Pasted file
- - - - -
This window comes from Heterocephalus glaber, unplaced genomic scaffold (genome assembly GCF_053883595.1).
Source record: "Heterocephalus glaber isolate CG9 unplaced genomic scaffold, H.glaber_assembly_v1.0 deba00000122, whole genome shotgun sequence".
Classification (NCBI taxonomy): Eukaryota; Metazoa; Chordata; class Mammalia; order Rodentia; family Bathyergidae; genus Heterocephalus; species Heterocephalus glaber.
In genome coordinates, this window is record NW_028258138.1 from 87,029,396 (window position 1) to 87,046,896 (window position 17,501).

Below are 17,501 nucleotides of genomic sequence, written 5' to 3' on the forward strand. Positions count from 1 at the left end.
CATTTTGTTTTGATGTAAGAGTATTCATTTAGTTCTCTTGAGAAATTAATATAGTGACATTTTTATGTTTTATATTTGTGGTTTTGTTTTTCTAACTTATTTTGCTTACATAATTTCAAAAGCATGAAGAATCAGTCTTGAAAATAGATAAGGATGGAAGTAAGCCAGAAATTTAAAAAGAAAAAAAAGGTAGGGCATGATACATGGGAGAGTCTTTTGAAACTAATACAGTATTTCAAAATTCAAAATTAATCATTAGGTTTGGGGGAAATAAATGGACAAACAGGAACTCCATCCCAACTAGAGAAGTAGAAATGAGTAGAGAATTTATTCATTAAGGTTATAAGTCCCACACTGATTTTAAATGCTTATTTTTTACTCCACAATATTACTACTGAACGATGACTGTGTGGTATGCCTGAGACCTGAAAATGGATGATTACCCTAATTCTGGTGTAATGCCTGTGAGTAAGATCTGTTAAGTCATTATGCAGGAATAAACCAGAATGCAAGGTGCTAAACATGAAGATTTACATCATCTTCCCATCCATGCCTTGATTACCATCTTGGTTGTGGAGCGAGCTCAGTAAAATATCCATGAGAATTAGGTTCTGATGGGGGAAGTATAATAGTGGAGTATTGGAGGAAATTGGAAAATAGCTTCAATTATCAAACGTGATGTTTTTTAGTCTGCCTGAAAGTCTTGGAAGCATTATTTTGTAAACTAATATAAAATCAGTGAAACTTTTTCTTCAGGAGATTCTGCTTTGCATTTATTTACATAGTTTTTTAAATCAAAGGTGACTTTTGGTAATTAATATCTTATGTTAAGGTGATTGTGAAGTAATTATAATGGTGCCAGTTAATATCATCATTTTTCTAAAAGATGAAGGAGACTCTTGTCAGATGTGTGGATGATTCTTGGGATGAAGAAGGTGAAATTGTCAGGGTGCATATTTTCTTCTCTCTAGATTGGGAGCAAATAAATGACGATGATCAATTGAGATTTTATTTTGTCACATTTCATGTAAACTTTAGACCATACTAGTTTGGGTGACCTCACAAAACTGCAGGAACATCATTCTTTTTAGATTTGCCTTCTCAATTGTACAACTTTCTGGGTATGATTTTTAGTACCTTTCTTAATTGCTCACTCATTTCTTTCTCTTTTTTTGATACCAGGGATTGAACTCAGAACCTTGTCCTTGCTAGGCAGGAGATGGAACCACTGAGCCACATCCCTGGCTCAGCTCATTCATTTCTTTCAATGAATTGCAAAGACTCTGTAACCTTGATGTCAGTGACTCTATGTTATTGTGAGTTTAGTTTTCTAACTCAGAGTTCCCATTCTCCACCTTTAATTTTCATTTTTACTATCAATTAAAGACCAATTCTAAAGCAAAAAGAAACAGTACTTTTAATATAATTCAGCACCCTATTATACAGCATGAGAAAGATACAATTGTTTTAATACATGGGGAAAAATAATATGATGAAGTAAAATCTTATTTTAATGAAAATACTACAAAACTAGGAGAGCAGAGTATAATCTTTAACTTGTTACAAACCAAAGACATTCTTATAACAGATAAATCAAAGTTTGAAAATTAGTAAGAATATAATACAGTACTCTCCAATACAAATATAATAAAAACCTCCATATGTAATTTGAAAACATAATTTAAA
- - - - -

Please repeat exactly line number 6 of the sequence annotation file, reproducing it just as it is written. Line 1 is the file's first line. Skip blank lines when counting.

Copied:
CATTTTGTTTTGATGTAAGAGTATTCATTTAGTTCTCTTGAGAAATTAATATAGTGACATTTTTATGTTTTATATTTGTGGTTTTGTTTTTCTAACTTATTTTGCTTACATAATTTCAAAAGCATGAAGAATCAGTCTTGAAAATAGATAAGGATGGAAGTAAGCCAGAAATTTAAAAAGAAAAAAAAGGTAGGGCATGATACATGGGAGAGTCTTTTGAAACTAATACAGTATTTCAAAATTCAAAATTAATCATTAGGTTTGGGGGAAATAAATGGACAAACAGGAACTCCATCCCAACTAGAGAAGTAGAAATGAGTAGAGAATTTATTCATTAAGGTTATAAGTCCCACACTGATTTTAAATGCTTATTTTTTACTCCACAATATTACTACTGAACGATGACTGTGTGGTATGCCTGAGACCTGAAAATGGATGATTACCCTAATTCTGGTGTAATGCCTGTGAGTAAGATCTGTTAAGTCATTATGCAGGAATAAACCAGAATGCAAGGTGCTAAACATGAAGATTTACATCATCTTCCCATCCATGCCTTGATTACCATCTTGGTTGTGGAGCGAGCTCAGTAAAATATCCATGAGAATTAGGTTCTGATGGGGGAAGTATAATAGTGGAGTATTGGAGGAAATTGGAAAATAGCTTCAATTATCAAACGTGATGTTTTTTAGTCTGCCTGAAAGTCTTGGAAGCATTATTTTGTAAACTAATATAAAATCAGTGAAACTTTTTCTTCAGGAGATTCTGCTTTGCATTTATTTACATAGTTTTTTAAATCAAAGGTGACTTTTGGTAATTAATATCTTATGTTAAGGTGATTGTGAAGTAATTATAATGGTGCCAGTTAATATCATCATTTTTCTAAAAGATGAAGGAGACTCTTGTCAGATGTGTGGATGATTCTTGGGATGAAGAAGGTGAAATTGTCAGGGTGCATATTTTCTTCTCTCTAGATTGGGAGCAAATAAATGACGATGATCAATTGAGATTTTATTTTGTCACATTTCATGTAAACTTTAGACCATACTAGTTTGGGTGACCTCACAAAACTGCAGGAACATCATTCTTTTTAGATTTGCCTTCTCAATTGTACAACTTTCTGGGTATGATTTTTAGTACCTTTCTTAATTGCTCACTCATTTCTTTCTCTTTTTTTGATACCAGGGATTGAACTCAGAACCTTGTCCTTGCTAGGCAGGAGATGGAACCACTGAGCCACATCCCTGGCTCAGCTCATTCATTTCTTTCAATGAATTGCAAAGACTCTGTAACCTTGATGTCAGTGACTCTATGTTATTGTGAGTTTAGTTTTCTAACTCAGAGTTCCCATTCTCCACCTTTAATTTTCATTTTTACTATCAATTAAAGACCAATTCTAAAGCAAAAAGAAACAGTACTTTTAATATAATTCAGCACCCTATTATACAGCATGAGAAAGATACAATTGTTTTAATACATGGGGAAAAATAATATGATGAAGTAAAATCTTATTTTAATGAAAATACTACAAAACTAGGAGAGCAGAGTATAATCTTTAACTTGTTACAAACCAAAGACATTCTTATAACAGATAAATCAAAGTTTGAAAATTAGTAAGAATATAATACAGTACTCTCCAATACAAATATAATAAAAACCTCCATATGTAATTTGAAAACATAATTTAAA